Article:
The vision of a digital information superhighway, highlighted by BT's declaration last week that it was ready to invest up to |pounds~10bn on a fibre optic network connecting homes, schools and offices, is starting to provoke predictable forecasts about the social impacts of technological change. Larry Ellison, the president of software company Oracle, recently declared that "the impact of this revolution will rival that of the electric light or the telephone or, perhaps, printing itself."
This viewpoint assumes that technology transforms the way people think, interact and consume. Yet by itself technology changes nothing, instead it is the interaction of technology with social, cultural and economic factors which brings about change. The key question is, therefore, not how will technology change the world, but how will people integrate aspects of technology into their everyday lives and what specific roles will these particular aspects of technology actually play in those lives?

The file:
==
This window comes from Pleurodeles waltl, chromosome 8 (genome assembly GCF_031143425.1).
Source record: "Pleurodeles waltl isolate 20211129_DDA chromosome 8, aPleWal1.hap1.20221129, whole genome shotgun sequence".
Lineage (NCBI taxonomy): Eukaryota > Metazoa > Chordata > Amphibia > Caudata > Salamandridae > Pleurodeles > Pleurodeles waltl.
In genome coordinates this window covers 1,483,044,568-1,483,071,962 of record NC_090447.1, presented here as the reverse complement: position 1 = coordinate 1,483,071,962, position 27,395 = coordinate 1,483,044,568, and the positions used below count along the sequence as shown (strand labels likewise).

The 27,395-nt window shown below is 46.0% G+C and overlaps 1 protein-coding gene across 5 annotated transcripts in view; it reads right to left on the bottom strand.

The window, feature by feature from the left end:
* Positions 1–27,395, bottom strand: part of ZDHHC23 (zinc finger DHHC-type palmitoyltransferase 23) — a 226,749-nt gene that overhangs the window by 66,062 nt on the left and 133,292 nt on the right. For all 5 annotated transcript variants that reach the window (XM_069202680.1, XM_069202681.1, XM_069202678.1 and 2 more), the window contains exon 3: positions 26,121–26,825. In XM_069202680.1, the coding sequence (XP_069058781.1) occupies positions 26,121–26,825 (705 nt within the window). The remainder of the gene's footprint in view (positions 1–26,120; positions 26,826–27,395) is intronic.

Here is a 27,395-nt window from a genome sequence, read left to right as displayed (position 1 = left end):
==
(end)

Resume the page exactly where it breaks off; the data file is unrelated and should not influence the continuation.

An analysis of the key social features common to successful technological applications shows the value of consumer-led focus on questions of technological effects. Successful new technologies simply replicate, more efficiently, what is done already: only much later may they change the world. In other words, we accept new technologies when they are justified by established needs. …